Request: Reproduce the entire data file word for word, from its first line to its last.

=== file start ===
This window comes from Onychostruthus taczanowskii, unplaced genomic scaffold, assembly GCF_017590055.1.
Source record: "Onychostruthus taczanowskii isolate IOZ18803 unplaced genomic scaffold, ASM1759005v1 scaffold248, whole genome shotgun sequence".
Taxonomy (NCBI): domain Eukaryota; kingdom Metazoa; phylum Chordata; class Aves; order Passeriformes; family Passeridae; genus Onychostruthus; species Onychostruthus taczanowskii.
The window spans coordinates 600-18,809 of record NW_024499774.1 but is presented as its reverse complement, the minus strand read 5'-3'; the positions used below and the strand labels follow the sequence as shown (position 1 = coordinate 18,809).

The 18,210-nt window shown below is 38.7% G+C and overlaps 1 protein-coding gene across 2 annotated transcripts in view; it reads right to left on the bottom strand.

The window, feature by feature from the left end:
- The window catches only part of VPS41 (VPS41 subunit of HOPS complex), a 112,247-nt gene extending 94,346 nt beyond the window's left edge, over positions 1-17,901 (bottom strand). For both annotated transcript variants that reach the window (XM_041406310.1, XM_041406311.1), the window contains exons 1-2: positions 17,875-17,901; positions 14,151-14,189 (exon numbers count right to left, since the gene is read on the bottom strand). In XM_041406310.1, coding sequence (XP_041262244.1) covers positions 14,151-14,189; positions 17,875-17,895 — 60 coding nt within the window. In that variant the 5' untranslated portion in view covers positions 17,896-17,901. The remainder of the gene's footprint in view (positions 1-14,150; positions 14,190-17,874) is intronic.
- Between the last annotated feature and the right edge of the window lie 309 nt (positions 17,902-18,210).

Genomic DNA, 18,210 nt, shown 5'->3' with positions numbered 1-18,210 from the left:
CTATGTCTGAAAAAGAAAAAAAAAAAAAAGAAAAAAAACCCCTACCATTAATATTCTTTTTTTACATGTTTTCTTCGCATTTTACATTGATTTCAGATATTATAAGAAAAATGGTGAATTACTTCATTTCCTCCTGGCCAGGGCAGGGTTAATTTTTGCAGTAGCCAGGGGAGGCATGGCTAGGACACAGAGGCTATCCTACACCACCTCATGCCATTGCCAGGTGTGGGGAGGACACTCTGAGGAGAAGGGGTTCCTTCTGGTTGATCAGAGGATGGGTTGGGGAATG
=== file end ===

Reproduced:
This window comes from Onychostruthus taczanowskii, unplaced genomic scaffold, assembly GCF_017590055.1.
Source record: "Onychostruthus taczanowskii isolate IOZ18803 unplaced genomic scaffold, ASM1759005v1 scaffold248, whole genome shotgun sequence".
Taxonomy (NCBI): domain Eukaryota; kingdom Metazoa; phylum Chordata; class Aves; order Passeriformes; family Passeridae; genus Onychostruthus; species Onychostruthus taczanowskii.
The window spans coordinates 600-18,809 of record NW_024499774.1 but is presented as its reverse complement, the minus strand read 5'-3'; the positions used below and the strand labels follow the sequence as shown (position 1 = coordinate 18,809).

The 18,210-nt window shown below is 38.7% G+C and overlaps 1 protein-coding gene across 2 annotated transcripts in view; it reads right to left on the bottom strand.

The window, feature by feature from the left end:
- The window catches only part of VPS41 (VPS41 subunit of HOPS complex), a 112,247-nt gene extending 94,346 nt beyond the window's left edge, over positions 1-17,901 (bottom strand). For both annotated transcript variants that reach the window (XM_041406310.1, XM_041406311.1), the window contains exons 1-2: positions 17,875-17,901; positions 14,151-14,189 (exon numbers count right to left, since the gene is read on the bottom strand). In XM_041406310.1, coding sequence (XP_041262244.1) covers positions 14,151-14,189; positions 17,875-17,895 — 60 coding nt within the window. In that variant the 5' untranslated portion in view covers positions 17,896-17,901. The remainder of the gene's footprint in view (positions 1-14,150; positions 14,190-17,874) is intronic.
- Between the last annotated feature and the right edge of the window lie 309 nt (positions 17,902-18,210).

Genomic DNA, 18,210 nt, shown 5'->3' with positions numbered 1-18,210 from the left:
CTATGTCTGAAAAAGAAAAAAAAAAAAAAGAAAAAAAACCCCTACCATTAATATTCTTTTTTTACATGTTTTCTTCGCATTTTACATTGATTTCAGATATTATAAGAAAAATGGTGAATTACTTCATTTCCTCCTGGCCAGGGCAGGGTTAATTTTTGCAGTAGCCAGGGGAGGCATGGCTAGGACACAGAGGCTATCCTACACCACCTCATGCCATTGCCAGGTGTGGGGAGGACACTCTGAGGAGAAGGGGTTCCTTCTGGTTGATCAGAGGATGGGTTGGGGAATG